71. Approve an ordinance establishing classifications and positions in the classified service of the Emergency Medical Services Department, eliminating and creating certain positions, establishing pay rates and repealing Ordinance No. 20150908-006 relating to Emergency Medical Services Department classifications and positions.

Monitor’s take: Council is expected to return to this decision, which we wrote about when Council put it off in December.

80. Conduct a public hearing and consider an ordinance amending City Code Title 25 relating to approval requirements for Planned Unit Development zoning cases.

Monitor’s take: In short (very short), this change would require a supermajority vote of City Council in cases where previously PUD zoning is being sought for unzoned land but hasn’t been endorsed by one of the city’s land-use commissions. Even shorter: This is about the Grove at Shoal Creek. And much longer, here.

84. Conduct a public hearing and consider an ordinance amending City Code Title 25 relating to neighborhood plan contact team regulations.

Monitor’s take: Basically, Council is contemplating making the rules and procedures for contact teams a little more uniform. That is, of course, basic. And we do, of course, have a less basic recap here and here.

85. Conduct a public hearing and consider an ordinance amending City Code Title 25 to limit the redevelopment of existing small (substandard) lots that are developed as a single building site.

Monitor’s take: Here you go! It’s interesting.

86. Conduct a public hearing and consider on 2nd and 3rd readings an ordinance amending City Code Chapter 25-1 and Ordinance No. 20070621-027 relating to parkland dedication requirements and associated fees imposed as a condition to development approval.

Monitor’s take: Parkland dedication fees. They’re back! Since the most recent postponement in December, the fees paid a quick trip to the Open Space Committee. We wrote about that in today’s issue, as well as covering it the last time the fee changes were before Council.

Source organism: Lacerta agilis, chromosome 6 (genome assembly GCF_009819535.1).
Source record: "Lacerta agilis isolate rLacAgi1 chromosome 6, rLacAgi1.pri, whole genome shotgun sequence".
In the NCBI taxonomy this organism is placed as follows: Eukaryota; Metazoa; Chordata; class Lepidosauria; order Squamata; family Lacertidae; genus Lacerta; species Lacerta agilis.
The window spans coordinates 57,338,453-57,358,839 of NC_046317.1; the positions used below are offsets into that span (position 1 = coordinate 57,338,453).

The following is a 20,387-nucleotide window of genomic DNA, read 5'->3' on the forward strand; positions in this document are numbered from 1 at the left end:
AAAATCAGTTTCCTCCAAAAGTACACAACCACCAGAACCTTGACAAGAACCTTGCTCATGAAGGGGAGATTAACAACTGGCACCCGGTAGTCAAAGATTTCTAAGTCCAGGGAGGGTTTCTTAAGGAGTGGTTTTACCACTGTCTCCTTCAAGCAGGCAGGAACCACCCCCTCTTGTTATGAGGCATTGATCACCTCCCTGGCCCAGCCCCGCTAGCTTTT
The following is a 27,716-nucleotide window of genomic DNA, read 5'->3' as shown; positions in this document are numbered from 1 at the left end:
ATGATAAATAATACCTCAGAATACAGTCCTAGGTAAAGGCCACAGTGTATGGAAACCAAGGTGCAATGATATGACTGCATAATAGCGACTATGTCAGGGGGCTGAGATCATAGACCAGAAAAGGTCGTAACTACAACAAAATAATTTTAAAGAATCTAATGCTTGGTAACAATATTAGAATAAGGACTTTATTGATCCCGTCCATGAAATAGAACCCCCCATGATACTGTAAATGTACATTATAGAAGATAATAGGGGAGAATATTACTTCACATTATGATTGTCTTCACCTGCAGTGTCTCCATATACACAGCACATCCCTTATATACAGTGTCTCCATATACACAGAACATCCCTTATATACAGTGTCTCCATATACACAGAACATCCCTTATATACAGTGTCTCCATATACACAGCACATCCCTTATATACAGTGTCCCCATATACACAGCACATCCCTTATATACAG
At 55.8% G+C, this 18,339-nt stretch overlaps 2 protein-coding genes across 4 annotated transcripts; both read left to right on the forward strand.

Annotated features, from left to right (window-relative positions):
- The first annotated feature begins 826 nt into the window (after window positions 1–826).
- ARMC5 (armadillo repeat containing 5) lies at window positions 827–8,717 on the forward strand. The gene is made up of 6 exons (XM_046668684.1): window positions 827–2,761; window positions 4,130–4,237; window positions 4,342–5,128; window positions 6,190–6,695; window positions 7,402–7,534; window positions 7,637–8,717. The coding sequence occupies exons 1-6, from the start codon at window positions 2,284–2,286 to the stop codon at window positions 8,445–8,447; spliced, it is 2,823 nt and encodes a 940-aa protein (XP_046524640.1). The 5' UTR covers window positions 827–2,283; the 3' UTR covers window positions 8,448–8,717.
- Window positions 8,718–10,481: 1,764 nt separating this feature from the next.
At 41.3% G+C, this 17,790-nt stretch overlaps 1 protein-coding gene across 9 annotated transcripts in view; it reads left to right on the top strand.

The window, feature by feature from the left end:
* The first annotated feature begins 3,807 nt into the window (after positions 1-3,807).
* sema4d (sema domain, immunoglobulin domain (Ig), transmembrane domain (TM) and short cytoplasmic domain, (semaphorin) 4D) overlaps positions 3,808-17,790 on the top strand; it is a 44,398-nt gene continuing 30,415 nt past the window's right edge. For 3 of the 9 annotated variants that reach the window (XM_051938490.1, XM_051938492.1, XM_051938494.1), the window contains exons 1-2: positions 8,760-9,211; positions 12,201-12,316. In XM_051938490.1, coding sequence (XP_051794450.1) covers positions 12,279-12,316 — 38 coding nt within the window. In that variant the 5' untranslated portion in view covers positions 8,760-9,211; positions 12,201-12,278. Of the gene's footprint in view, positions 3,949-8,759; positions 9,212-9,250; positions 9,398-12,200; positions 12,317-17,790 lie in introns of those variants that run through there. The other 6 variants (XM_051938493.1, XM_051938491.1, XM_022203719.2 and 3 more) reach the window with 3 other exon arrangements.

91. Conduct a public hearing and consider an ordinance relating to short-term rental use.

Monitor’s take: Okay, to recap, the last action on short-term rentals took place at the Planning Commission. (Here is our article on their recommendations.) But, in “short,” City Council will today take a look at: occupancy limits (and assemblies), phase-out of Type 2 (or non-owner occupied) short-term rentals in residential areas, a three-year renewal inspection, a 1,000-foot buffer between Type 2 rentals, certification that STRs haven’t been red-tagged for other reasons, a “local contact” requirement, Certificate of Occupancy limits, an Austin Water utility septic review, a “bad actor clause” for repeat offenses, a 24-month review, license-renewal denials for suspended licenses, guest registries, sound requirements, advertising of short-term rentals, amending the zoning table, changes to the property maintenance code and a noncompliance fee. (This list has been reproduced in today’s Whispers, as it was a lot of work.)


56. Approve an ordinance relating to ground transportation passenger service providers.

77. Discuss legal issues related to a potential election in May 2016 concerning Transportation Network Companies and other potential ballot measures (Private consultation with legal counsel – Section 551.071 of the Government Code).

92. Approve an ordinance relating to a voluntary background check program for people using a variety of online services involving peer-to-peer transactions.

93. Approve an ordinance relating to ground transportation passenger services.

94. Approve an ordinance relating to ground transportation passenger services.

95. Approve an ordinance relating to a voluntary background check program for people using a variety of ground transportation passenger services.

96. Approve an ordinance amending Ordinance No. 20151217-075 to amend the effective date; and declaring an emergency.

Monitor’s take: And, here, we present the Transportation Network Ordinance Omnibus. Starting at the end, the last item would allow Council “to extend the effective date of Ordinance No. 20151217-075 to allow additional time for policy discussions and implementation constitutes an emergency.” In other words, its a way to get out of shoring up the TNC ordinance passed in December (Item 56.) Items 92-95 (sigh) is a new TNC Ordinance-adjacent program that would incentivize fingerprints on its own (we explained that all earlier this week.) And, of course, we won’t get to hear the really fun discussion on number 77, because Council will discuss in executive session the petition to change TNC regulations outside of all of this deliberation.

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Key Players & Topics In This Article

Austin City Council: The Austin City Council is the body with legislative purview over the City of Austin. It offers policy direction, while the office of the City Manager implements administrative actions based on those policies. Until 2012, the body contained seven members, including the city's Mayor, all elected at-large. In 2012, City of Austin residents voted to change that system and now 10 members of the Council are elected based on geographic districts. The Mayor continues to be elected at-large.